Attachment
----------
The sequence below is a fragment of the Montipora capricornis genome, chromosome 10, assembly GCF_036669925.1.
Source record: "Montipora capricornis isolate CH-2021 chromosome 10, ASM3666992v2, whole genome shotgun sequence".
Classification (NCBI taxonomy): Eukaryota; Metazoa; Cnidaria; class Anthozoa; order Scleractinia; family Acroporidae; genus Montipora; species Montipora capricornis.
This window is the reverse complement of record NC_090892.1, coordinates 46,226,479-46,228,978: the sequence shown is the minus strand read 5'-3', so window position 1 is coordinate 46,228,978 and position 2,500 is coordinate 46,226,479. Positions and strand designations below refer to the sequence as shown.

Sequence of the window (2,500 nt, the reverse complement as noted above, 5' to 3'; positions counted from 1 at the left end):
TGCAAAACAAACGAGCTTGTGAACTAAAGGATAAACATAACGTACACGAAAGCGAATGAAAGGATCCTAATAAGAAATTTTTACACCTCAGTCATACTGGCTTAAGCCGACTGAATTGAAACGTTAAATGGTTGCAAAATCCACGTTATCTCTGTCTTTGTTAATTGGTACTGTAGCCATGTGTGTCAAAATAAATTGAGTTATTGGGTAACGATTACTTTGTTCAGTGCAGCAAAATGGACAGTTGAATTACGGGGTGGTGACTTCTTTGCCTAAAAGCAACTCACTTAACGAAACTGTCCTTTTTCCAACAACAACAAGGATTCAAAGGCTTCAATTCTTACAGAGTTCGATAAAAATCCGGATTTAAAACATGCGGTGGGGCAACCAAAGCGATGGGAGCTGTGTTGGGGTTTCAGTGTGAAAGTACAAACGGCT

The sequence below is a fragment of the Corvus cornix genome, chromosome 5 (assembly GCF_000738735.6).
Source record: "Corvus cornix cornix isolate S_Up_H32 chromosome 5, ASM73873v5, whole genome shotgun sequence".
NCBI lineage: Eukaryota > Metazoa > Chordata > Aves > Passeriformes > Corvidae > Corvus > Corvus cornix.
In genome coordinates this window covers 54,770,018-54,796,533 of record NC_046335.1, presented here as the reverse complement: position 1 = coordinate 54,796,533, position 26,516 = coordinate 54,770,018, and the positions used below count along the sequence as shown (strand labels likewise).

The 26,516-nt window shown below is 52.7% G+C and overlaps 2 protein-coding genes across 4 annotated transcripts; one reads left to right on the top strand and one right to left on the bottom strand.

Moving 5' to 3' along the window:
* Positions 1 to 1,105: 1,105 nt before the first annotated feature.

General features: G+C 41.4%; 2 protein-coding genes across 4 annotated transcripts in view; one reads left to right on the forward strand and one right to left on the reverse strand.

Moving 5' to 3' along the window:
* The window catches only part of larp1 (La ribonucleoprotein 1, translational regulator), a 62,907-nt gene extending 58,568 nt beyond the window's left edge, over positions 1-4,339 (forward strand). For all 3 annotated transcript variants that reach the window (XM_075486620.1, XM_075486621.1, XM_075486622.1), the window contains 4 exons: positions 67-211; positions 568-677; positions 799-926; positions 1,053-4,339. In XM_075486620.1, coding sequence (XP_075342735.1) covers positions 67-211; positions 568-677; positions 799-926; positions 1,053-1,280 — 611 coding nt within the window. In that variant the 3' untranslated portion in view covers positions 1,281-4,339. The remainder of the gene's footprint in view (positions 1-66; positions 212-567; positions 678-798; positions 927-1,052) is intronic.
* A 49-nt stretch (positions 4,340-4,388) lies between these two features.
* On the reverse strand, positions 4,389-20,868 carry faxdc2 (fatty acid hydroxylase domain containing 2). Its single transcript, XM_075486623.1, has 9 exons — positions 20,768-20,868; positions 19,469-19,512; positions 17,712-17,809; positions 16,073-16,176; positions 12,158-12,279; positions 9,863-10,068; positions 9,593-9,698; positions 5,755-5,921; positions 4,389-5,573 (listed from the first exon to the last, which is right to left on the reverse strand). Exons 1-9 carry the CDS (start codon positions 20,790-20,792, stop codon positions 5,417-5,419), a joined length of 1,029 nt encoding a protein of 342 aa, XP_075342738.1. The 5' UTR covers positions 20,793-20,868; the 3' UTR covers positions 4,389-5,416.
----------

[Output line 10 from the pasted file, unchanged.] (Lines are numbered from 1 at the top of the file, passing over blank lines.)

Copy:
In genome coordinates this window covers 54,770,018-54,796,533 of record NC_046335.1, presented here as the reverse complement: position 1 = coordinate 54,796,533, position 26,516 = coordinate 54,770,018, and the positions used below count along the sequence as shown (strand labels likewise).